Or are we imagining a local skill, some way to make sense of this problem and problems like it? Something like…well, I’m not exactly sure what would help someone make sense of this problem. Maybe, “if you see names, you might be comparing!” or “if you see a lot of numbers in a problem, rewrite them in a list so you can focus on what the problem is asking”?
I suppose that I’m inclined to think of keyword mistakes as a lot like applying the distributive property where it doesn’t belong or other “over-extending” mistakes. Generalizations are smart things to do, and a keyword generalization is a smart thing to think also, and it’s usually correct. Knowing that this mistake exists, I might create a set of problems all that contain the word “total” with some being summing up problems and others being compare problems and so on. My reasoning is sort of simple: this kid thinks that “total” means add ’em all up, so let’s provide him with counterexamples and then urge him to make a new generalization.
Thoughts?
Categories

## “46+30+2=58”

When I was a kid, a friend asked what my dad does for a living. “He’s a dank,” 18-year old Michael said. What I meant to say was that my dad worked at a bank, but I was distracted or tired and I mixed up the two words.

I’m not sure what to call this sort of mistake. I’m tempted to call it a memory overload error, but I have no idea if that’s (a) psychologically apt or (b) meaningful to other people.

The crucial thing, though, is not to simply disregard these sorts of mistakes as silly errors, or as a sign that the student is lacking some general cognitive skill like “attention to detail” or “being careful with their work.” That would be a bad misdiagnosis.

To start building the case for why, pay attention to the “stupid” arithmetic mistakes that adults (and teachers and mathematicians) make while they’re working on a problem. Here’s one I made last summer while trying a matrix multiplication, when I did 1*2+2*3 and ended up with 10.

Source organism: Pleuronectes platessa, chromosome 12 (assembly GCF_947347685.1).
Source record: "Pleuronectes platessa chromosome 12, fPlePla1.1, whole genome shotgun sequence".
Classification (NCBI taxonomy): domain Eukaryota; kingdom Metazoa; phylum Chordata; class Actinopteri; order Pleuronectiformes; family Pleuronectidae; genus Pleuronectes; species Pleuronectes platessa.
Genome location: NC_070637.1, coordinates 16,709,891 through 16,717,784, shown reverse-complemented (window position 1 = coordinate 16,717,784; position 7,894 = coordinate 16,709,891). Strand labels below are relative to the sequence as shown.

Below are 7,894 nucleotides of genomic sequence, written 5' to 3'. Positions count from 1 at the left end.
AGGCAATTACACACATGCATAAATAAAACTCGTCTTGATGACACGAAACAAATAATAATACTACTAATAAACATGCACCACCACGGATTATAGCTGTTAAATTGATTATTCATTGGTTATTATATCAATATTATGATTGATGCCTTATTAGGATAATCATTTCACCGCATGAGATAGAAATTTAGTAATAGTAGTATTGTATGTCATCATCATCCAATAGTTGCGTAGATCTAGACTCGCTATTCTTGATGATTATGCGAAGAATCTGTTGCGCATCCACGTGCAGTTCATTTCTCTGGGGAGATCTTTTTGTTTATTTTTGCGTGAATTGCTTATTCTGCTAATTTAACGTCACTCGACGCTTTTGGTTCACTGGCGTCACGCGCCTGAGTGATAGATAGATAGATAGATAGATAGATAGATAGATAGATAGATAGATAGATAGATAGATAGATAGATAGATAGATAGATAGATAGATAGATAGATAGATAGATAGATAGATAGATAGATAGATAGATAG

Do I suffer from a general sloppiness in my work? A lack of attention to detail? Nah, I was just distracted by making sure that I kept track of a bunch of others things that weren’t automatic for me. My attention was elsewhere.

What causes these sorts of errors? Any sort of distraction, but it’s important not to trivialize distraction. Distraction can come from any number of places.

• Distraction can come from various non-mathematical things, like friends, chatting, not caring about the problem, etc.
• Distraction can also come from mathematical factors. If I were better at the matrix multiplication part of matrix multiplication, I would be less likely to mess up some quick arithmetic that I’d otherwise get right.

What about my 3rd grader? There are two possibilities, and both are worth considering:

• The kid might have been distracted by whatever non-mathematical thing happened to be drawing her attention away at the moment.
• She might have found keeping track of the tens and ones difficult, and paying attention to the decomposition used up the mental resources that were needed to keep track of everything. She ends up adding 2 and 3 for the tens digit, 6 and 2 for the ones digit.

One of the themes of this blog has been a desire to dig deeper than “stupid mistake.” This is one sort of error that teachers often identify as a “silly” mistake, but labeling it as “silly” probably misses out on some truth about a kid’s mathematical thinking.

Questions:

1. What do memory overload mistakes look like in geometry? In non-computational contexts?
2. What other categories of “silly” errors are there? (I’d toss “mathematical habits” into the mix. Or maybe we should call that “fluency with a falsity”?)
3. What sort of feedback would you give my 3rd grader?
Categories

## Some Numbers and Operations in Base 10

Explanations? What lessons are there about the way kids think in this work?

Categories

## 210 + 50 = 710

How do you teach kids to add numbers? Does it help kids avoid this mistake?

Thanks to Tom Fleming for the submission.